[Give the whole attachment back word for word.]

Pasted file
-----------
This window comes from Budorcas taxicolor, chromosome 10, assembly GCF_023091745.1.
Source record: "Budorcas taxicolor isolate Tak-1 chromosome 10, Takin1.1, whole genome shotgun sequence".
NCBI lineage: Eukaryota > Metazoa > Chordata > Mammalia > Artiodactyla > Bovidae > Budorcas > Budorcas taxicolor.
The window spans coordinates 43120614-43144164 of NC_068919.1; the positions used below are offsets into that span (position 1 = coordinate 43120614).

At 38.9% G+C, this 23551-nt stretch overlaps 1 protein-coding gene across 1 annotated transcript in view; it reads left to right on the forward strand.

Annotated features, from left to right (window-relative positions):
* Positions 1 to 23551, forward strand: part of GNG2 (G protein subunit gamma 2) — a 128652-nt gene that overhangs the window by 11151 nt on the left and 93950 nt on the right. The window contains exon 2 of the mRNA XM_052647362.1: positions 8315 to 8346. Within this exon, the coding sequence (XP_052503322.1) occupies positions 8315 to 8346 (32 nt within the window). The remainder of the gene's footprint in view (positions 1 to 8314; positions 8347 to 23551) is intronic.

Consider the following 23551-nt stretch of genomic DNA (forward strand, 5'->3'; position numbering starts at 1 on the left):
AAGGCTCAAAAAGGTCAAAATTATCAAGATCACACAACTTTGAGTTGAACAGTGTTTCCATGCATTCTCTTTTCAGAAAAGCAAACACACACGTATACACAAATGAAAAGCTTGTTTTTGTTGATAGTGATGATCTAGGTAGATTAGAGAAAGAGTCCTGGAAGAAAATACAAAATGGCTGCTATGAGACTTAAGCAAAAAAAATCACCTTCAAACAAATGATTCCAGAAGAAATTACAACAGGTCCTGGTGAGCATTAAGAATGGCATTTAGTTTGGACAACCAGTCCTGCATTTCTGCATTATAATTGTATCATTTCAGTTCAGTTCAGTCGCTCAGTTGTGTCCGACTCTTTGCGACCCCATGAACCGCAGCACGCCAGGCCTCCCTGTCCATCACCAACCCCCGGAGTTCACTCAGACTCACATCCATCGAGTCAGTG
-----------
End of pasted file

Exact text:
This window comes from Budorcas taxicolor, chromosome 10, assembly GCF_023091745.1.
Source record: "Budorcas taxicolor isolate Tak-1 chromosome 10, Takin1.1, whole genome shotgun sequence".
NCBI lineage: Eukaryota > Metazoa > Chordata > Mammalia > Artiodactyla > Bovidae > Budorcas > Budorcas taxicolor.
The window spans coordinates 43120614-43144164 of NC_068919.1; the positions used below are offsets into that span (position 1 = coordinate 43120614).

At 38.9% G+C, this 23551-nt stretch overlaps 1 protein-coding gene across 1 annotated transcript in view; it reads left to right on the forward strand.

Annotated features, from left to right (window-relative positions):
* Positions 1 to 23551, forward strand: part of GNG2 (G protein subunit gamma 2) — a 128652-nt gene that overhangs the window by 11151 nt on the left and 93950 nt on the right. The window contains exon 2 of the mRNA XM_052647362.1: positions 8315 to 8346. Within this exon, the coding sequence (XP_052503322.1) occupies positions 8315 to 8346 (32 nt within the window). The remainder of the gene's footprint in view (positions 1 to 8314; positions 8347 to 23551) is intronic.

Consider the following 23551-nt stretch of genomic DNA (forward strand, 5'->3'; position numbering starts at 1 on the left):
AAGGCTCAAAAAGGTCAAAATTATCAAGATCACACAACTTTGAGTTGAACAGTGTTTCCATGCATTCTCTTTTCAGAAAAGCAAACACACACGTATACACAAATGAAAAGCTTGTTTTTGTTGATAGTGATGATCTAGGTAGATTAGAGAAAGAGTCCTGGAAGAAAATACAAAATGGCTGCTATGAGACTTAAGCAAAAAAAATCACCTTCAAACAAATGATTCCAGAAGAAATTACAACAGGTCCTGGTGAGCATTAAGAATGGCATTTAGTTTGGACAACCAGTCCTGCATTTCTGCATTATAATTGTATCATTTCAGTTCAGTTCAGTCGCTCAGTTGTGTCCGACTCTTTGCGACCCCATGAACCGCAGCACGCCAGGCCTCCCTGTCCATCACCAACCCCCGGAGTTCACTCAGACTCACATCCATCGAGTCAGTG